Francesca Altamura

EXPO40: “Where Things Land”

Selected by Francesca Altamura

The archetype of the artist working in isolation in the studio, self-sequestered from the outside world, is a familiar trope historically, and now one that has become a shared lived experience of millions around the globe. Prior to the Covid-19 pandemic, however, artists were able to choose periods of self-imposed solitude, as and when necessary, for tapping into the wellsprings of their creative process, seeking enlightenment in the “void,” and just getting their work done. Today, when confinement for many means lowering their risk of catching a deadly virus, i.e. basic survival, garnered from staying put in the comfort of the home (speaking, of course, only to those fortunate enough to have a “work-from-home” job), artists are perhaps most well-equipped and practiced in the art of long-term isolation and keen observation.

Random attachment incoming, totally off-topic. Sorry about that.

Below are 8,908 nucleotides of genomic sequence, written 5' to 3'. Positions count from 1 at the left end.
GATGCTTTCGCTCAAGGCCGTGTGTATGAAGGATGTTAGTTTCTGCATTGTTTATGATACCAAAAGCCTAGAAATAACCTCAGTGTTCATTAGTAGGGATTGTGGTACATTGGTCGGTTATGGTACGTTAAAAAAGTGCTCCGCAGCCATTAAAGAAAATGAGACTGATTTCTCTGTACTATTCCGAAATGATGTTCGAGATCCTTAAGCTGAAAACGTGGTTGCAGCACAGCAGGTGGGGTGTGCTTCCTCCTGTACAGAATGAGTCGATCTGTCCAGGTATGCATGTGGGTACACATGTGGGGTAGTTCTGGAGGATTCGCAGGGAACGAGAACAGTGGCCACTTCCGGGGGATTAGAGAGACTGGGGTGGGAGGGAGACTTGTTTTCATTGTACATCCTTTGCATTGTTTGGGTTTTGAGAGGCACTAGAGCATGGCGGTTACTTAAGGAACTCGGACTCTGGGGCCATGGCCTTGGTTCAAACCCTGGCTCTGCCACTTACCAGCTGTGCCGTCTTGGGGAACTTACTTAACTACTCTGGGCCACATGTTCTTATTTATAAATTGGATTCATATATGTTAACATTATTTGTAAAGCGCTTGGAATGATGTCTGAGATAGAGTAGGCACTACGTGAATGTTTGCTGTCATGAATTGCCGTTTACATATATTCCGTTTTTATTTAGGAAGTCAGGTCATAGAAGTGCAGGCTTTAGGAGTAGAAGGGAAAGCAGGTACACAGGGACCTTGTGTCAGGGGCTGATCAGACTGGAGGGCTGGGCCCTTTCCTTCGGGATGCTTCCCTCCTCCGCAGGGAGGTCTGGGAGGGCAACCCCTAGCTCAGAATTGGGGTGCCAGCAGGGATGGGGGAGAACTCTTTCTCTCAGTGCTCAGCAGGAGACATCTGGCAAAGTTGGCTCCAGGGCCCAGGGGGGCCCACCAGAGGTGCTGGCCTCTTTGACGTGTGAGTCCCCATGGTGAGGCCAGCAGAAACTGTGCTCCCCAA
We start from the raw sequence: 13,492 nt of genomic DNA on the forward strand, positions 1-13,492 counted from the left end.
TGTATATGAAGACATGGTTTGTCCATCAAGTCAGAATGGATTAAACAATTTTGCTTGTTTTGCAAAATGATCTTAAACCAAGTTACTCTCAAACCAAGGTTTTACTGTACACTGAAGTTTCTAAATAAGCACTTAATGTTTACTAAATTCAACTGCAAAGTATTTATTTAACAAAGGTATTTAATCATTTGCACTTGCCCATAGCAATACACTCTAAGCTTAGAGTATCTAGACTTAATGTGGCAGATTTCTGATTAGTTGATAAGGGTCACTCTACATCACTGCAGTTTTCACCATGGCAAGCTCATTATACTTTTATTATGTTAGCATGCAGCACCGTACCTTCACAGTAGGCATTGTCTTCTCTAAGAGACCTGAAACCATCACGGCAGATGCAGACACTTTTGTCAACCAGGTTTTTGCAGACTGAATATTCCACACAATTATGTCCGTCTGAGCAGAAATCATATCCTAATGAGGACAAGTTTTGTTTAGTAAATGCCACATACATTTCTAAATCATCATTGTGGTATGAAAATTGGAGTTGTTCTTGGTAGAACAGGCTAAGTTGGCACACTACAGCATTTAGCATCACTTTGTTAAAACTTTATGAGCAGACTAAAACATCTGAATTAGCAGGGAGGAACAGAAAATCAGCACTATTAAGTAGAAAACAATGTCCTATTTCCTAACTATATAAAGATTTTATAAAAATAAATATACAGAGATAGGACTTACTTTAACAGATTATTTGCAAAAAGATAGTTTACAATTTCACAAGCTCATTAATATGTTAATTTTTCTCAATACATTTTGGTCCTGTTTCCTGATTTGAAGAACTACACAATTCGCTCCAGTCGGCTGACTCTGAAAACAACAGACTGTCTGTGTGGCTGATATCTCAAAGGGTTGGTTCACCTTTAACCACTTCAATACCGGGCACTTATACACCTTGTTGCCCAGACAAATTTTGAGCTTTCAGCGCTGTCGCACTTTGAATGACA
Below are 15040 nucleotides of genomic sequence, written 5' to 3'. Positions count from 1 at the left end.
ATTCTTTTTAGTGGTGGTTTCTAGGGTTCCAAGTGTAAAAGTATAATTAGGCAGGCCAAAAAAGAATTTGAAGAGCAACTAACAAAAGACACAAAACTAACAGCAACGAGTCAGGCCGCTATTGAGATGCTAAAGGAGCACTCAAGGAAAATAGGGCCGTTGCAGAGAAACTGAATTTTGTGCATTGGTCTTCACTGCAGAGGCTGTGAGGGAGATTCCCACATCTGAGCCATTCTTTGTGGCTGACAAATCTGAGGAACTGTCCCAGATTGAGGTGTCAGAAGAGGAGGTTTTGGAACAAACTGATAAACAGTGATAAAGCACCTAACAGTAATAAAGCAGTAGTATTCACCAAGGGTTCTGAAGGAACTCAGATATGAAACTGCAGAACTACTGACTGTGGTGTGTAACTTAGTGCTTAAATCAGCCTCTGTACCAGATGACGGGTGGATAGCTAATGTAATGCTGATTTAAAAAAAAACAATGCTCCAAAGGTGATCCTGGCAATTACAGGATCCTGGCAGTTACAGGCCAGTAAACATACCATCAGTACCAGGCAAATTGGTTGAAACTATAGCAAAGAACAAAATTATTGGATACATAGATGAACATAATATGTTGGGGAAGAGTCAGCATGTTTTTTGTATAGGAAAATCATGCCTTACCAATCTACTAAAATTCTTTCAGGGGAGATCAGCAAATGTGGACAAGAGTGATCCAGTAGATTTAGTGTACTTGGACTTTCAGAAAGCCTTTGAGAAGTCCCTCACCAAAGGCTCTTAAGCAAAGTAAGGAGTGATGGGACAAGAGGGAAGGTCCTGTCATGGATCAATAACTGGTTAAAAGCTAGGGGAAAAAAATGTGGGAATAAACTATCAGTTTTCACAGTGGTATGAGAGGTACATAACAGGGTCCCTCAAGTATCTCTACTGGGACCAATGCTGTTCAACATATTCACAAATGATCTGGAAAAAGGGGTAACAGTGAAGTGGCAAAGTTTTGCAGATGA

The title of the online exhibition, “Where Things Land,” is taken from a painting by artist Nicole Santiago, and speaks to gritty everyday realities, the randomness and happenstance of quotidian life, as it is often actually lived, especially in less than ideal spaces and circumstances. Twelve artists from 10 cities were selected for b.j. spoke gallery’s juried open call, EXPO, during its landmark 40th year. Many of the works on view depict close quarters and the physicality of the everyday — the hand of someone sleeping off a meal of Chinese takeout, the exposed feet of someone showering in a space shared with a companion, the swill of an overcrowded office desk with its loose cigarettes, empty coffee cups, and PBR cans, the sight of hot cheese spilling out from the center of a grilled cheese sandwich — depictions which are now, more than ever, extremely relatable. In this strange and disquieting time for both creatives and the rest of us, other works, depicting life beyond the four walls, may invoke longing and even nostalgia for a time, not so long ago, where life was lived shoulder to shoulder, amongst the hustle and bustle, and mostly outside the confines of home or